The evening over, everyone slowly trudged back to the parking lot, hauling empty coolers, carrying exhausted children, dropping into their cars, waiting in a long line to exit the lot and finally drive home.

Eventually families moved away, others divorced. Some kept in touch, some did not.

Years passed, actually more than a score of years, and an absent friend reaches out.

The holiday weekend proved an ideal opportunity for far-flung friends to reunite and welcome our long-lost comrade.

Sixty-somethings marveled over the fact no one changed much over the past two decades, the assistance of night lighting and wine supporting our valued opinions. Several retired over the past couple of years, attaining new achievements as senior citizens - receiving Medicare cards, collecting Social Security, celebrating landmark birthdays – 60, 65, 70.

Although reluctant to admit it, I turned 65 in June. Magazine articles, talk show hosts and guests insist age is just a chronological number; it is all about how one feels.

Well, in June I felt miserable. The ailment passed, and hopefully the young-at-heart mood returned wholeheartedly.

Hub and I enjoyed the weekend at home, but lots of people loaded their cars with beach equipment and headed to the shore. After spending hours in bumper-to-bumper traffic, they settled temporarily on our island. I never saw our town so busy. Speaking to others with a longer history on the island, the assessment was echoed. Beautiful weather and a long weekend created an opportunity to enjoy surf, sand, family and friends.

What could be better than that? 
Here's to good, not so old friends!
And in the spirit of full disclosure,
I am toasting with my girlfriend's
homemade mint tea.

Friday, July 3, 2015

The Latest Cover Girl

Caitlyn Jenner on the cover of a sophisticated glossy women’s magazine, Vanity Fair, was  a confounding experience.

She is 65.

I am 65.

I do not look anything like her.

If she represents the new 65, I embody an older model.

We have some things in common. My hair is not gray, thanks to my hairdresser.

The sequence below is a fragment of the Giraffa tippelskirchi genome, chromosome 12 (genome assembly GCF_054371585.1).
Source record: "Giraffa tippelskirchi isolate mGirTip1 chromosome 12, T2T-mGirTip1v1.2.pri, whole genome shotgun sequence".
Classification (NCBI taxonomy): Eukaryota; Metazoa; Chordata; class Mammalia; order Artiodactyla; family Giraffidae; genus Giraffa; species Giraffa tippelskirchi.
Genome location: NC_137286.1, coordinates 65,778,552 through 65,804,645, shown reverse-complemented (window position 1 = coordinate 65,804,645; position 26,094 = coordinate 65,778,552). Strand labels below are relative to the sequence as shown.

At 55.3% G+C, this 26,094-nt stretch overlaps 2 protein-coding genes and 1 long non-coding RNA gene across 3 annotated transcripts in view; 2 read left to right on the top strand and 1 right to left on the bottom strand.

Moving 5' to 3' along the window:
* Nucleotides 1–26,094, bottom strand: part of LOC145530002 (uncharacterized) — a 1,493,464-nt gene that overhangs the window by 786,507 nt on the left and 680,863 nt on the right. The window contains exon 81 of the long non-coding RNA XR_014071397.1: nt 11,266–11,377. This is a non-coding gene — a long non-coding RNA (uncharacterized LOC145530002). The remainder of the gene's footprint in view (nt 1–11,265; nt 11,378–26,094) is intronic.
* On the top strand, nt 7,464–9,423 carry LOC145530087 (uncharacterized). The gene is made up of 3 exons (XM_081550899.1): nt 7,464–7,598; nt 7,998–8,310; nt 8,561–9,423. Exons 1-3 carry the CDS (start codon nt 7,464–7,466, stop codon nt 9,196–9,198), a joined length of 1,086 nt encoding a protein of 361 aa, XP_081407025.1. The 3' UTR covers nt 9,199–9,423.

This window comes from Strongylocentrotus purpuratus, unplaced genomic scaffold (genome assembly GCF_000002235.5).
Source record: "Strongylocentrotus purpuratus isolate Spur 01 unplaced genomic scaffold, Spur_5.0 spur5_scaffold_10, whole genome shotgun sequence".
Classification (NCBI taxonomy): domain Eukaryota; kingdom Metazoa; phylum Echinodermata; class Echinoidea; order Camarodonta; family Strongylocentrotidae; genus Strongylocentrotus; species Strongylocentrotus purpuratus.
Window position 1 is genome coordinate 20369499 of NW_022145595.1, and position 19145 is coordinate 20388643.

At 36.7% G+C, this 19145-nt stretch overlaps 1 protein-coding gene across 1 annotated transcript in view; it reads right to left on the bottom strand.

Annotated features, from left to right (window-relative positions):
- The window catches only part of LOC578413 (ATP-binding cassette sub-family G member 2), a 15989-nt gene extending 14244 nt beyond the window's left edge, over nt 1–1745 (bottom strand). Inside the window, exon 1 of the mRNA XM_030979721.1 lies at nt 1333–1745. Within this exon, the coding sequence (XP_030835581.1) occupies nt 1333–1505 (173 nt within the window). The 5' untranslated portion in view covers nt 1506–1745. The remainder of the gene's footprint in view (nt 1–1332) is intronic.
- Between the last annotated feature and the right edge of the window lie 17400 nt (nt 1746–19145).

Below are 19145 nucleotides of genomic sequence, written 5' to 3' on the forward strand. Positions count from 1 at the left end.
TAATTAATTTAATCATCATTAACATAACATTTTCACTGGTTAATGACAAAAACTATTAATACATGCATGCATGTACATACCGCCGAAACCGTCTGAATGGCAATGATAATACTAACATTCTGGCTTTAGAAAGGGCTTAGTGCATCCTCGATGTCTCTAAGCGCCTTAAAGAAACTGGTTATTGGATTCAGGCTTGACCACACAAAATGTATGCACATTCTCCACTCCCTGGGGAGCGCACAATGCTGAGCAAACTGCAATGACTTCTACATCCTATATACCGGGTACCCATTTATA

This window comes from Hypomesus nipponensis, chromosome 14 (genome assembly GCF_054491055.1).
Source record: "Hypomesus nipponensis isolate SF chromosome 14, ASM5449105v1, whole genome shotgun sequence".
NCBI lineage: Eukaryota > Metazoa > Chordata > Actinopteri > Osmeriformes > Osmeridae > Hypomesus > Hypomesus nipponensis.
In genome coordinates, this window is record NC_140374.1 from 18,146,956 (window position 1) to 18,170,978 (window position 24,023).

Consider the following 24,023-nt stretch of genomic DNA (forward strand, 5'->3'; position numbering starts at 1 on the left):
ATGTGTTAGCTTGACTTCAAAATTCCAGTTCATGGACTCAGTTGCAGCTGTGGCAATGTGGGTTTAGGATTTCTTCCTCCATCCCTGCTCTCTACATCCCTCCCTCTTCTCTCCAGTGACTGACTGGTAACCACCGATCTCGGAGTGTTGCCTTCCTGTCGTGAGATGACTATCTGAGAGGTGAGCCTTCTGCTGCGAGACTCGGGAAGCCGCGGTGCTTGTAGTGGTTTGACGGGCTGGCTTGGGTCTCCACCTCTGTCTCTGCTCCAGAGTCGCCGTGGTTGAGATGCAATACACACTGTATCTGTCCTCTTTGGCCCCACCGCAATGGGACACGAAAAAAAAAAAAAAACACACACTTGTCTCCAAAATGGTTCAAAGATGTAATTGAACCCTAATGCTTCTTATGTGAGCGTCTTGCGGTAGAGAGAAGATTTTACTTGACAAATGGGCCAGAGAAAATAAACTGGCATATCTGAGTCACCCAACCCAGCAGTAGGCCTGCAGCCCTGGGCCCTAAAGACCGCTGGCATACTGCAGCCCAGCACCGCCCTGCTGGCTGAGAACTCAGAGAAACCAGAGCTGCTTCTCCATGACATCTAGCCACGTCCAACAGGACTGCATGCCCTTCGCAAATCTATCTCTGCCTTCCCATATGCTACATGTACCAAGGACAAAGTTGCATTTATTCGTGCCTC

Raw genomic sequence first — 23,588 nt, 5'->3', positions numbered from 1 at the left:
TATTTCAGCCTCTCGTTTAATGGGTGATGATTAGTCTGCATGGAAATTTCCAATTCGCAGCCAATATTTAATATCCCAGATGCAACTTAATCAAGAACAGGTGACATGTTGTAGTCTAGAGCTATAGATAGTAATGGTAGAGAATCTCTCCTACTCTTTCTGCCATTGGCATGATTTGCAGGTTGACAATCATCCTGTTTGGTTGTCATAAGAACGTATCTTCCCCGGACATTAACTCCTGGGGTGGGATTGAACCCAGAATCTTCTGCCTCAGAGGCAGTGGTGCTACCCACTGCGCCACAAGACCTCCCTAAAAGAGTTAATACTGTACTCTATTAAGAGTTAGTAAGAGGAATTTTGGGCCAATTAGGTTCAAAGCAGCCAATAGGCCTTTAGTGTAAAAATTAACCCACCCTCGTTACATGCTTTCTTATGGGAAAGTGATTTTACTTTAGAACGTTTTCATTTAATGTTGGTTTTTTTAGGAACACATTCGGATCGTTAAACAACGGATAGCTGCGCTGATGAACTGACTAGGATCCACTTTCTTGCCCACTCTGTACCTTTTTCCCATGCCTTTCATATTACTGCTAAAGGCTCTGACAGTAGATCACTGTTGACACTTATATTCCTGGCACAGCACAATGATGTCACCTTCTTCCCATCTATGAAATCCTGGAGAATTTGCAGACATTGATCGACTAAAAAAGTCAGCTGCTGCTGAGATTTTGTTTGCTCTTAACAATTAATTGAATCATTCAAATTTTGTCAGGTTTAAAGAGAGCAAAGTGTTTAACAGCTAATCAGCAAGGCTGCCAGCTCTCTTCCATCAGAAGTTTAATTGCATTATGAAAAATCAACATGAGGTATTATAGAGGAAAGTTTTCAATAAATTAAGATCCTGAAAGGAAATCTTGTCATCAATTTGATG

OK, we have one thing in common.

She worked hard becoming Caitlyn, imbibing hormones and botox and surgeries and, with the help of full-time professionals, learned how to become one of the sophisticated women that grace the pages of elegant, stylish magazines like Vanity Fair.

I do not know if the cover was photo shopped. But apparently Caitlyn has no wrinkles, no cellulite, no sagging neck, no flabby underarms, no drooping boobs, no knobby, creased knees or elbows, nothing to indicate she is a member of the baby boomer generation.

Honestly, not knowing anything about the person, staring at the picture, how old would someone estimate she is?

I bet no one would guess close to 65.

A picture inside the magazine shows her in a long gown, back to the camera, gazing out a window. I see a tiny waist, tight butt, and long slim legs…

I bet most of us with full-time professional assistance can look a few years younger, but we can never erase decades from our bodies.

Few of us live in a Caitlyn/Bruce world. No reality show documents our life, no Olympic medals adorn our mantle. Journalists do not line up at our door for exclusive interviews. Our kids do not have their own reality shows and do not cavort on the pages of People and other magazines.

But real life is not a reality show. The players may make oodles of money as cameras document their sham life, but their real real life is often a sad fractured fairytale.

I hope Caitlyn enjoys her new body and her new life.